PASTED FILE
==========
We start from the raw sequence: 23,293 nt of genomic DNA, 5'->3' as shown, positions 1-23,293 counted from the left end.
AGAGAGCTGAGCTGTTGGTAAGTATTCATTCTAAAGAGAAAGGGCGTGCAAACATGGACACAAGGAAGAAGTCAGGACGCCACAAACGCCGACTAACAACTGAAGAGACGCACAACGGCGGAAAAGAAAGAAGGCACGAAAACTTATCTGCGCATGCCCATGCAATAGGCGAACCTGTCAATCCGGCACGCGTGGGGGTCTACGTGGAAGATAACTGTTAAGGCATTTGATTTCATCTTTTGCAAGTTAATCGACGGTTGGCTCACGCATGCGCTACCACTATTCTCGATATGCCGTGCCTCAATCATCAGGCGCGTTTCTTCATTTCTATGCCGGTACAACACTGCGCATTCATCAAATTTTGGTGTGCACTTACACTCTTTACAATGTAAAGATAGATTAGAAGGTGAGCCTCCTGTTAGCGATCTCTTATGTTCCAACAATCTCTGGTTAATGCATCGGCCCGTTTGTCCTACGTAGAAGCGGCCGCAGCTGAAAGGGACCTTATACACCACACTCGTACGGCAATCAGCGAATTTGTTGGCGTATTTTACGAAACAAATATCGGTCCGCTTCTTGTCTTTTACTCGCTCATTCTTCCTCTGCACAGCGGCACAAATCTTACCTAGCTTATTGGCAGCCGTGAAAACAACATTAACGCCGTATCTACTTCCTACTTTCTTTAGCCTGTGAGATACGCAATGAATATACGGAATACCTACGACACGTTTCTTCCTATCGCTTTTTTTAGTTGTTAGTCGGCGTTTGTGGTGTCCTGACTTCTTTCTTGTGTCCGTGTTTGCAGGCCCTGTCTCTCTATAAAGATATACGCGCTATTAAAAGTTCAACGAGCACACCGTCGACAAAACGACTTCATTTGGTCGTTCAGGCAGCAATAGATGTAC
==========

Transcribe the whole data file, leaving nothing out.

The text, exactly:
We start from the raw sequence: 23,293 nt of genomic DNA, 5'->3' as shown, positions 1-23,293 counted from the left end.
AGAGAGCTGAGCTGTTGGTAAGTATTCATTCTAAAGAGAAAGGGCGTGCAAACATGGACACAAGGAAGAAGTCAGGACGCCACAAACGCCGACTAACAACTGAAGAGACGCACAACGGCGGAAAAGAAAGAAGGCACGAAAACTTATCTGCGCATGCCCATGCAATAGGCGAACCTGTCAATCCGGCACGCGTGGGGGTCTACGTGGAAGATAACTGTTAAGGCATTTGATTTCATCTTTTGCAAGTTAATCGACGGTTGGCTCACGCATGCGCTACCACTATTCTCGATATGCCGTGCCTCAATCATCAGGCGCGTTTCTTCATTTCTATGCCGGTACAACACTGCGCATTCATCAAATTTTGGTGTGCACTTACACTCTTTACAATGTAAAGATAGATTAGAAGGTGAGCCTCCTGTTAGCGATCTCTTATGTTCCAACAATCTCTGGTTAATGCATCGGCCCGTTTGTCCTACGTAGAAGCGGCCGCAGCTGAAAGGGACCTTATACACCACACTCGTACGGCAATCAGCGAATTTGTTGGCGTATTTTACGAAACAAATATCGGTCCGCTTCTTGTCTTTTACTCGCTCATTCTTCCTCTGCACAGCGGCACAAATCTTACCTAGCTTATTGGCAGCCGTGAAAACAACATTAACGCCGTATCTACTTCCTACTTTCTTTAGCCTGTGAGATACGCAATGAATATACGGAATACCTACGACACGTTTCTTCCTATCGCTTTTTTTAGTTGTTAGTCGGCGTTTGTGGTGTCCTGACTTCTTTCTTGTGTCCGTGTTTGCAGGCCCTGTCTCTCTATAAAGATATACGCGCTATTAAAAGTTCAACGAGCACACCGTCGACAAAACGACTTCATTTGGTCGTTCAGGCAGCAATAGATGTAC